A new book by Patrick Roberts puts risk management into a wider business context.
Recent decades have seen much greater attention paid to risk management at an organizational level, as evidenced by the proliferation of legislation, regulation, international standards and good practice guidance. The recent experience of COVID-19 has only served to heighten this attention. Growing interest in the discipline has been accompanied by significant growth in the risk management profession; but practitioners are not well served with suitable books to guide them in their work or challenge them in their professional development.
This new book attempts to place the practice of risk management within organizations into a broader context, looking as much at why we try to manage risk as how we try to manage risk. In doing so, it challenges two significant trends in the practice of risk management:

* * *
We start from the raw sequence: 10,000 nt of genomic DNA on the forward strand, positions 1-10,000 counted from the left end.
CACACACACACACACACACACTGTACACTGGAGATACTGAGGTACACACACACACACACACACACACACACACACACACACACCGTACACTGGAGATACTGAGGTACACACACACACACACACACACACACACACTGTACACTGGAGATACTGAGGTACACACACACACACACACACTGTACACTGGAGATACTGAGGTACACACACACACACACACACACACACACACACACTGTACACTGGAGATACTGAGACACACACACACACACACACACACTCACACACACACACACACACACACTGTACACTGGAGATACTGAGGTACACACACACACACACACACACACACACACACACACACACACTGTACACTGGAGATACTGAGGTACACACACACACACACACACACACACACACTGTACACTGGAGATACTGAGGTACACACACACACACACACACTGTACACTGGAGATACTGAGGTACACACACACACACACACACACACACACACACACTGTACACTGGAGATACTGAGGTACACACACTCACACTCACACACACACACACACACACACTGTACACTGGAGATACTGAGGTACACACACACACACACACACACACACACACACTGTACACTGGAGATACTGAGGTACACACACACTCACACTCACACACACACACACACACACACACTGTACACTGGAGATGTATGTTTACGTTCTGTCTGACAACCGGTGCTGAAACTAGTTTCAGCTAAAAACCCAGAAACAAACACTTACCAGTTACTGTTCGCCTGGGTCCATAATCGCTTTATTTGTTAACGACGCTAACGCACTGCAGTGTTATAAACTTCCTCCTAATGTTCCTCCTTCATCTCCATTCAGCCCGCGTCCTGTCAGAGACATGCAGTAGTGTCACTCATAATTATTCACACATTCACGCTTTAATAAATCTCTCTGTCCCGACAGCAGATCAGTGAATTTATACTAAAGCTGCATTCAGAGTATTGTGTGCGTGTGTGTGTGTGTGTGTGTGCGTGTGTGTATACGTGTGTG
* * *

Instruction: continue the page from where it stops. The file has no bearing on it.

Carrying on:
- The treatment of risk management primarily as a compliance issue within an overall corporate governance narrative; and
- The very widespread use of qualitative risk assessment tools (‘heat maps’ etc.) which have absolutely no proven effectiveness.
Taken together, these trends have resulted in much attention being devoted to developing formalized systems for identifying and analyzing risks; but there is little evidence that this is driving practical, cost-effective efforts to actually manage risk. There appears to be a preoccupation with the risks themselves, rather than a focus on the positive actions that can (and should) be taken to benefit stakeholders. This book outlines a simple, quantitative approach to risk management which refocuses attention on treating risks; and presents choices about risk treatment as normal business decisions.